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Discussion Starter · #1 · (Edited)
I've had one of those days.

Doing a simple oil and filter change so head to the chandlery for oil and filters.

Start with the Racor which should take precisely 3 seconds to change the filter.

But theres gunk in the bowl. So I open the stupid reverse direction valve to clear it, but the gunk won't come out. So I pull the whole Racor out - who mounts them there? And pull it apart and clean it but cant get to all the gunk so unscrew the plastic bolt in the side of the bowl.

Plastic bolt breaks.

Back to the chandlery for an $11 plastic Racor bolt.
Fix fuel system, and final fuel filter and run engine to make sure fuel is OK and warm the oil for extraction.
Pump out the oil, replace with new oil... THEN realise I didnt change the bloody oil filter!
Pump out the cold new oil now mixed with old oil.
Back to the chandlery 3 time in a day for more oil.

Wasted $30 of oil.

:rolleyes:

BOATS! :mad:
 

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Old as Dirt!
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3,487 Posts
I've had one of those days.

Doing a simple oil and filter change so head to the chandlery for oil and filters.

Start with the Racor which should take precisely 3 seconds to change the filter.

But theres gunk in the bowl. So I open the stupid reverse direction valve to clear it, but the gunk won't come out. So I pull the whole Racor out - who mounts them there? And pull it apart and clean it but cant get to all the gunk so unscrew the plastic bolt in the side of the bowl.

Plastic bolt breaks.

Back to the chandlery for an $11 plastic Racor bolt.
Fix fuel system, and final fuel filter and run engine to make sure fuel is OK and warm the oil for extraction.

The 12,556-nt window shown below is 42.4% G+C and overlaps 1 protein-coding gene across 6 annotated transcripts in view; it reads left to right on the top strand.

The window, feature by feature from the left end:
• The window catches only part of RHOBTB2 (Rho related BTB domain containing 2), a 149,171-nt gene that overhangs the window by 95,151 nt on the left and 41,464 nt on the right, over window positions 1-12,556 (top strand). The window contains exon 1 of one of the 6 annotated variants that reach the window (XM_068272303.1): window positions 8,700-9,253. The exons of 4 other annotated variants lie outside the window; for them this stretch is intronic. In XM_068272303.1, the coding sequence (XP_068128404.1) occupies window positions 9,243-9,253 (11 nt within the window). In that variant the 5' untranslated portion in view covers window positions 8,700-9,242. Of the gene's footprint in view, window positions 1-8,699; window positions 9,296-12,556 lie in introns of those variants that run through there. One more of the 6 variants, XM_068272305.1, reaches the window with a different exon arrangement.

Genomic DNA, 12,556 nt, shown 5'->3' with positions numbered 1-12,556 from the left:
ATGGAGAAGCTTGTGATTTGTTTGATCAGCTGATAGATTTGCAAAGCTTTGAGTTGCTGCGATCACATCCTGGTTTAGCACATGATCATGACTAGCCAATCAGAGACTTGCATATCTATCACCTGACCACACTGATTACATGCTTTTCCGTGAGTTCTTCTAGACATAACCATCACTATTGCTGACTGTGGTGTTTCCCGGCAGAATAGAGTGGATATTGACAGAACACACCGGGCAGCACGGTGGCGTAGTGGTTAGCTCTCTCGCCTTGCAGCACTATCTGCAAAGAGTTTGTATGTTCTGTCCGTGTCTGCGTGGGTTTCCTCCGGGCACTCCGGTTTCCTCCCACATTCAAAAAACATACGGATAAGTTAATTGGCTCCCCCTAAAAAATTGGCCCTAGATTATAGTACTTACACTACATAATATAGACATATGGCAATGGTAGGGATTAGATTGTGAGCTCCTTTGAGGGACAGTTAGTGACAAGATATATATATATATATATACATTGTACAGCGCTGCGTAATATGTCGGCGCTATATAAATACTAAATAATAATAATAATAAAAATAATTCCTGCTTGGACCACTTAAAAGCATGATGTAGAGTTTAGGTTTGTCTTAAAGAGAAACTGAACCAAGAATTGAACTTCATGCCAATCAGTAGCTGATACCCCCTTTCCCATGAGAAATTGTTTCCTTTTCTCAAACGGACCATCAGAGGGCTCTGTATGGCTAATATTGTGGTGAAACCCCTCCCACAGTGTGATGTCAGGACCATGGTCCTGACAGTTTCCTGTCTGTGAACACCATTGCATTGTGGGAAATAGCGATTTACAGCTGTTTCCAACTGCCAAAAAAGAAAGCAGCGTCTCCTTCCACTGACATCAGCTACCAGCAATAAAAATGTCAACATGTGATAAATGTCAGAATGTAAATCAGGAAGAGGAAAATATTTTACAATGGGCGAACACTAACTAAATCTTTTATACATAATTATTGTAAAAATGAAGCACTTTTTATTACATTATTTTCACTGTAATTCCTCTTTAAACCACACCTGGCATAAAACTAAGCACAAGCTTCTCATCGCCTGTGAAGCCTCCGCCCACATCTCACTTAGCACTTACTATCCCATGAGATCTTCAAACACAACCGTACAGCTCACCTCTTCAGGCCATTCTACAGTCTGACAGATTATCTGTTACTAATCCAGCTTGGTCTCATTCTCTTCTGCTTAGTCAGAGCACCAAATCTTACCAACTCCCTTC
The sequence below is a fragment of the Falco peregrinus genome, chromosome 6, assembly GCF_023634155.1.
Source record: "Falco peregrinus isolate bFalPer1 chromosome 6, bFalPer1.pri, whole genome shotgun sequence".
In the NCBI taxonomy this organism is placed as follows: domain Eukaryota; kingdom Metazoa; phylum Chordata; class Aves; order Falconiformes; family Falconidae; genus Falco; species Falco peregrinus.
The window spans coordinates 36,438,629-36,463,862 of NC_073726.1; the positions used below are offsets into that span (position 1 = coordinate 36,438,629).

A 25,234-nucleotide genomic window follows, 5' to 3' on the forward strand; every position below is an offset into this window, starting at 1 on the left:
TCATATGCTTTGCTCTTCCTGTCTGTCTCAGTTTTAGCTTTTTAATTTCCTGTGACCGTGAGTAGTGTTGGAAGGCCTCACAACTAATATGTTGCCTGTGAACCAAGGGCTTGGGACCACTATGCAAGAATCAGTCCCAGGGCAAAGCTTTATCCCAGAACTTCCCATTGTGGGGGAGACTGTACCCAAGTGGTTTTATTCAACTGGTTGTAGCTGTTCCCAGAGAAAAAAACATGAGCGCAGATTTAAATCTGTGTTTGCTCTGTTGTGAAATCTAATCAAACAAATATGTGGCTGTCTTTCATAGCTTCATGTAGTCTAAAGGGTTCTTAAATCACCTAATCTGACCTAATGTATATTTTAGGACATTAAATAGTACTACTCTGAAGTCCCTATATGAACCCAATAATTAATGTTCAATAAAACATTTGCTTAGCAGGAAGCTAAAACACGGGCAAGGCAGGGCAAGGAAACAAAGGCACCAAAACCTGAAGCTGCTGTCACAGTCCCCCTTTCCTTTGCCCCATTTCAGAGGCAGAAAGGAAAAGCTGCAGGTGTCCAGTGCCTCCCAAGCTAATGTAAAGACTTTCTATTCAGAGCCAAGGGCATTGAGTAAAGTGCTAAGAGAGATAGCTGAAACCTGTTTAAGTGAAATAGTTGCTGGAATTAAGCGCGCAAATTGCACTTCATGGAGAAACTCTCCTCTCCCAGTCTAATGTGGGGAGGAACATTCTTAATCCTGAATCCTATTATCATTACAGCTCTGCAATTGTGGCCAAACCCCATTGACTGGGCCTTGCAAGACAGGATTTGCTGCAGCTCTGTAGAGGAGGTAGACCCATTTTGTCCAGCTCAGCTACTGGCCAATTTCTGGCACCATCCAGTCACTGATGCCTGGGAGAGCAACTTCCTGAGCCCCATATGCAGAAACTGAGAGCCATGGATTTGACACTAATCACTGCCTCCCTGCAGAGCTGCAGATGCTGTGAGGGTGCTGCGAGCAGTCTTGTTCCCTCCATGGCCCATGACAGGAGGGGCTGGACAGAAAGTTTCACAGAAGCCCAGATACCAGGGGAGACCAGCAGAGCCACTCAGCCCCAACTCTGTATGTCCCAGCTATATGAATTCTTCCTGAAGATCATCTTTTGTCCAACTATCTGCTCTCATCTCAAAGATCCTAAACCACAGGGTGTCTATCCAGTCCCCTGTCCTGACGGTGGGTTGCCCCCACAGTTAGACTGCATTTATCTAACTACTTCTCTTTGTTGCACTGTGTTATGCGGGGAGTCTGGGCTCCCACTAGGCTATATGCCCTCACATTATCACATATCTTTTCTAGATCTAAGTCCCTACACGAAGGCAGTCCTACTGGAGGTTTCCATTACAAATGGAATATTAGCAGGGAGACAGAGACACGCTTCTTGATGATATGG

Pump out the oil, replace with new oil... THEN realise I didnt change the bloody oil filter!
Pump out the cold new oil now mixed with old oil.
Back to the chandlery 3 time in a day for more oil.

Wasted $30 of oil.

:rolleyes:

BOATS! :mad:
Mark--The next time you need to clean the sediment bowl, the easiest method is to use a pressurized can of WD-40 with the long plastic straw attached. With the filter element removed from the filter canister, the WD-40 straw can be inserted through the vanes of the vortex generator. A few blasts of the WD-40 at several different positions will dislodge the debris that will collect at the bottom of the bowl. A splash of diesel will wash it out nicely. It may take a few "cycles" to completely clean the bowl but the process does work quite nicely. On our boat I have a plastic tube connected the the "drain" spout on the underside of the sediment bowl. By connecting this to a small bronze hand pump I am easily able to suction out the debris in the sediment bowl. The small amount of WD-40 that remains in the bowl easily mixes with the fuel and creates no problems.

FWIW...
 

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Old enough to know better
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Mark--The next time you need to clean the sediment bowl, the easiest method is to use a pressurized can of WD-40 with the long plastic straw attached. With the filter element removed from the filter canister, the WD-40 straw can be inserted through the vanes of the vortex generator. A few blasts of the WD-40 at several different positions will dislodge the debris that will collect at the bottom of the bowl. A splash of diesel will wash it out nicely. It may take a few "cycles" to completely clean the bowl but the process does work quite nicely. On our boat I have a plastic tube connected the the "drain" spout on the underside of the sediment bowl. By connecting this to a small bronze hand pump I am easily able to suction out the debris in the sediment bowl. The small amount of WD-40 that remains in the bowl easily mixes with the fuel and creates no problems.